The Continuous Thermocouple

About the continuous thermocouple

The continuous thermocouple is one of a class of devices which detect and respond to heat. Other devices in this class include the line-type heat detector and heat-sensitive cable. The basic construction of all these devices consists of two or more strands of wire separated by insulation within a long, thin cable. Whilst they sense temperature, they do not in fact provide an output measurement of temperature. Their function is to respond to abnormal temperature rises and thus prevent fires, equipment damage, etc.


The advantages of continuous thermocouples become more apparent if the problems with other types of heat detector are considered. The insulation in the line-type heat detector and heat-sensitive cable consists of a plastic or ceramic material with a negative temperature coefficient (i.e. the resistance falls as the temperature rises). An alarm signal can be generated when the measured resistance falls below a certain level.

 

Alternatively, in some instruments, the insulation is allowed to break down completely, in which case the device acts as a switch. The major limitation of these devices is that the temperature change has to be relatively large, typically 50-200C above ambient temperature, before they respond. Also, it is not generally possible for such devices to give an output which indicates that an alarm condition is developing before it actually happens, and thus to allow preventative action. Furthermore, after a device has generated an alarm it usually has to be replaced. This is particularly irksome because there is a large variation in the characteristics of detectors coming from different batches and so replacement of the device requires extensive on-site recalibration of the system.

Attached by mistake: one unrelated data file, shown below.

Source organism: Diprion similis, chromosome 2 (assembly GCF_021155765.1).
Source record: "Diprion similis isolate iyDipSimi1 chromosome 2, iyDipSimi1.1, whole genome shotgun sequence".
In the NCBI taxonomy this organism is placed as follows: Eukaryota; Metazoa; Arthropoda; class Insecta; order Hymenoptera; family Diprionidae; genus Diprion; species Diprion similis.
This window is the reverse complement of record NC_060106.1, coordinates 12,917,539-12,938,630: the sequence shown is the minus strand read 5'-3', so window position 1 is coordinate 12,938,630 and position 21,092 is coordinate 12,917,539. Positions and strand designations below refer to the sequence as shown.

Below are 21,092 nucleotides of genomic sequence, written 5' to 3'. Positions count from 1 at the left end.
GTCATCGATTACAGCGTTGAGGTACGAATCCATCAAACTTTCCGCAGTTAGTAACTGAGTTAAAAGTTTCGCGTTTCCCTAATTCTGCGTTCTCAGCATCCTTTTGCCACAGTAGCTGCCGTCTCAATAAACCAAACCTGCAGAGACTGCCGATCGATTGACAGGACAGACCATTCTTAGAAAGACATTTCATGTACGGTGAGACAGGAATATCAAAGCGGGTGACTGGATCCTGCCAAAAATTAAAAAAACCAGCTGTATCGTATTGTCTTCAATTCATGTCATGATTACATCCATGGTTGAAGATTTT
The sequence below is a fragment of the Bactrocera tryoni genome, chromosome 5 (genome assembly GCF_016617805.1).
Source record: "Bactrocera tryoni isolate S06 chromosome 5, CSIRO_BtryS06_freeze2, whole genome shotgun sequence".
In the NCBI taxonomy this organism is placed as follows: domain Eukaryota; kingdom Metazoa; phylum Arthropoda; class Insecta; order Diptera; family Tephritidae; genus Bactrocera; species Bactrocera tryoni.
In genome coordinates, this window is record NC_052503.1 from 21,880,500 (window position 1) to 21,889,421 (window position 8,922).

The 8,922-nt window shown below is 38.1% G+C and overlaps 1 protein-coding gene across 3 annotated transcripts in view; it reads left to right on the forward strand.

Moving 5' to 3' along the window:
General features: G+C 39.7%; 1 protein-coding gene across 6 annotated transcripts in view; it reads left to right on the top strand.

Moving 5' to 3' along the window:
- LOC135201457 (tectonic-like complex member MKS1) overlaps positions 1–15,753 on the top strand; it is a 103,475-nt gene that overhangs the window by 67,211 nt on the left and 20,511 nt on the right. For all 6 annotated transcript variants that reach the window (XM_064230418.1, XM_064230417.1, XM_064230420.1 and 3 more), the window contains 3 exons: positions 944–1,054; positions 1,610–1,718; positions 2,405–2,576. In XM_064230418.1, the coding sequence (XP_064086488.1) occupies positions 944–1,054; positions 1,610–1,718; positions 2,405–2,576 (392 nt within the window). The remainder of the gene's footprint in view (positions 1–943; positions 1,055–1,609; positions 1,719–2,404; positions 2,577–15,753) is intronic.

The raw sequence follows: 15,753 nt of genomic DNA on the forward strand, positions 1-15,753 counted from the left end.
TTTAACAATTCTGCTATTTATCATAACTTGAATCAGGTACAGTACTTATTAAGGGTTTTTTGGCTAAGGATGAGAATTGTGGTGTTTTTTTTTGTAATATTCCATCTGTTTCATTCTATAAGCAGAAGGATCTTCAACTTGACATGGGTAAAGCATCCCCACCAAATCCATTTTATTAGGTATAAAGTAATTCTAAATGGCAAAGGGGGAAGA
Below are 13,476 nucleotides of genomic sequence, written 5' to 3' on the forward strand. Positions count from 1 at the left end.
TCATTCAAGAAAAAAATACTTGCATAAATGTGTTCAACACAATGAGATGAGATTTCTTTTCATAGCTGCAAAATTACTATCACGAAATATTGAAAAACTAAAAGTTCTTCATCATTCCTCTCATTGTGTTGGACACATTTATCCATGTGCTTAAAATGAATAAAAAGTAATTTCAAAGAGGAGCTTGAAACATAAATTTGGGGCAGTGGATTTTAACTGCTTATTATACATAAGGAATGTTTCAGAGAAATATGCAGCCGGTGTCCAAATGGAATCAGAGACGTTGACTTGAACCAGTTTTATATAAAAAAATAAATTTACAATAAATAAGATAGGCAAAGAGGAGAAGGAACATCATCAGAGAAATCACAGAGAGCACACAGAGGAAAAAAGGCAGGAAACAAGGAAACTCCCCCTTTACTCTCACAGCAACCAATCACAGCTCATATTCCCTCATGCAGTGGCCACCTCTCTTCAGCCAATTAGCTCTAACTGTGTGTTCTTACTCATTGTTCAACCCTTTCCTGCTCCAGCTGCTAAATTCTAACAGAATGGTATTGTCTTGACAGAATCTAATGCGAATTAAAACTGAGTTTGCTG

In contrast, the continuous thermocouple suffers from very few of these problems. It differs from other types of heat detector in that the two strands of wire inside it are a pair of thermocouple materials separated by a special, patented mineral insulation and contained within a stainless steel protective sheath. If any part of the cable is subjected to heat, the resistance of the insulation at that point is reduced and a hot junction is created between the two wires of dissimilar metals. An e. m. f. is generated at this hot junction according to normal thermoelectric principles.


The continuous thermocouple can detect temperature rises as small as 1C above normal. Unlike other types of heat detector, it can also monitor abnormal rates of temperature rise and provide a warning of alarm conditions developing before they actually happen. Replacement is only necessary if a great degree of insulation breakdown has been caused by a substantial hot spot at some point along the detector's length. Even then, the use of thermocouple materials of standard characteristics in the detector means that recalibration is not needed if it is replaced. Calibration is not affected either by cable length, and so a replacement cable may be of a different length to the one it is replacing. One further advantage of continuous thermocouples over earlier forms of heat detector is that no power supply is needed, thus significantly reducing installation costs.


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